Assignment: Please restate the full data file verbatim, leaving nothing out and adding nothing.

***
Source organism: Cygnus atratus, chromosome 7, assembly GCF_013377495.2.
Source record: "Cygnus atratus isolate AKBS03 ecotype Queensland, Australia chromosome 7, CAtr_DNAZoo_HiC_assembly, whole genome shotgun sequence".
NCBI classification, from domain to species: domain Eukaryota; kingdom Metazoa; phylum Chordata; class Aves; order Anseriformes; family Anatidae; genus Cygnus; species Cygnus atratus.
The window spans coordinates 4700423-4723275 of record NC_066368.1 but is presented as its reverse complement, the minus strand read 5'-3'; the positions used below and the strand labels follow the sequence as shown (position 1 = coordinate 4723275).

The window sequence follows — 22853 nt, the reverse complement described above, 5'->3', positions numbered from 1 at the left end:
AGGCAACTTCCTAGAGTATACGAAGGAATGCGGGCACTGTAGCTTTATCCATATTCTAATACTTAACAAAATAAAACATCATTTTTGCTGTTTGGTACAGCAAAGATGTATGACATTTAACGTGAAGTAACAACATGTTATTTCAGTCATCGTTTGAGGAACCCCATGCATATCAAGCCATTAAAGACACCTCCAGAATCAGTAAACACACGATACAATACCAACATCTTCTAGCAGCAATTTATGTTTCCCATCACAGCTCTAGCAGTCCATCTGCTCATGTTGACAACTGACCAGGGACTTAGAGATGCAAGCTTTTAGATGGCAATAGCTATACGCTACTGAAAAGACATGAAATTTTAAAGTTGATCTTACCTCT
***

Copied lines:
Source organism: Cygnus atratus, chromosome 7, assembly GCF_013377495.2.
Source record: "Cygnus atratus isolate AKBS03 ecotype Queensland, Australia chromosome 7, CAtr_DNAZoo_HiC_assembly, whole genome shotgun sequence".
NCBI classification, from domain to species: domain Eukaryota; kingdom Metazoa; phylum Chordata; class Aves; order Anseriformes; family Anatidae; genus Cygnus; species Cygnus atratus.
The window spans coordinates 4700423-4723275 of record NC_066368.1 but is presented as its reverse complement, the minus strand read 5'-3'; the positions used below and the strand labels follow the sequence as shown (position 1 = coordinate 4723275).

The window sequence follows — 22853 nt, the reverse complement described above, 5'->3', positions numbered from 1 at the left end:
AGGCAACTTCCTAGAGTATACGAAGGAATGCGGGCACTGTAGCTTTATCCATATTCTAATACTTAACAAAATAAAACATCATTTTTGCTGTTTGGTACAGCAAAGATGTATGACATTTAACGTGAAGTAACAACATGTTATTTCAGTCATCGTTTGAGGAACCCCATGCATATCAAGCCATTAAAGACACCTCCAGAATCAGTAAACACACGATACAATACCAACATCTTCTAGCAGCAATTTATGTTTCCCATCACAGCTCTAGCAGTCCATCTGCTCATGTTGACAACTGACCAGGGACTTAGAGATGCAAGCTTTTAGATGGCAATAGCTATACGCTACTGAAAAGACATGAAATTTTAAAGTTGATCTTACCTCT